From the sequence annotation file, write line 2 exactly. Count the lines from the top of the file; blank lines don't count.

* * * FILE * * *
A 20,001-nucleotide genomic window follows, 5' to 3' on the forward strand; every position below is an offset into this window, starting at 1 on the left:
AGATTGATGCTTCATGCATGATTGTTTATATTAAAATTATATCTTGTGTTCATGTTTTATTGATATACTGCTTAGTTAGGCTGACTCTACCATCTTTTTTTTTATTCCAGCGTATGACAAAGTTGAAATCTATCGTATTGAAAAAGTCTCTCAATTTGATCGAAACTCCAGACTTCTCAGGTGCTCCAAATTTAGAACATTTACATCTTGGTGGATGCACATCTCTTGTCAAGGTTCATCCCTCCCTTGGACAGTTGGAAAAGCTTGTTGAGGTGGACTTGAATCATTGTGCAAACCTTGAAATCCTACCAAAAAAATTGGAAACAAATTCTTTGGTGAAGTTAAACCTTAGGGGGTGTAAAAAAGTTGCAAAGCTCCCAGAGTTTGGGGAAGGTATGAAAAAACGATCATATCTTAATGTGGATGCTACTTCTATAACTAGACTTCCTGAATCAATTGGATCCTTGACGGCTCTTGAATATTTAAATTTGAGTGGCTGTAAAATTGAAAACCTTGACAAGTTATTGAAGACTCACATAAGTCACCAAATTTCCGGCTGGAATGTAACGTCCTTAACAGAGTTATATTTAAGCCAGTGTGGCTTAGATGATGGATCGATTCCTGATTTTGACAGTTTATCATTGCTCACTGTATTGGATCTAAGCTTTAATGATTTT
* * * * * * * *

AGATTGATGCTTCATGCATGATTGTTTATATTAAAATTATATCTTGTGTTCATGTTTTATTGATATACTGCTTAGTTAGGCTGACTCTACCATCTTTTTTTTTATTCCAGCGTATGACAAAGTTGAAATCTATCGTATTGAAAAAGTCTCTCAATTTGATCGAAACTCCAGACTTCTCAGGTGCTCCAAATTTAGAACATTTACATCTTGGTGGATGCACATCTCTTGTCAAGGTTCATCCCTCCCTTGGACAGTTGGAAAAGCTTGTTGAGGTGGACTTGAATCATTGTGCAAACCTTGAAATCCTACCAAAAAAATTGGAAACAAATTCTTTGGTGAAGTTAAACCTTAGGGGGTGTAAAAAAGTTGCAAAGCTCCCAGAGTTTGGGGAAGGTATGAAAAAACGATCATATCTTAATGTGGATGCTACTTCTATAACTAGACTTCCTGAATCAATTGGATCCTTGACGGCTCTTGAATATTTAAATTTGAGTGGCTGTAAAATTGAAAACCTTGACAAGTTATTGAAGACTCACATAAGTCACCAAATTTCCGGCTGGAATGTAACGTCCTTAACAGAGTTATATTTAAGCCAGTGTGGCTTAGATGATGGATCGATTCCTGATTTTGACAGTTTATCATTGCTCACTGTATTGGATCTAAGCTTTAATGATTTT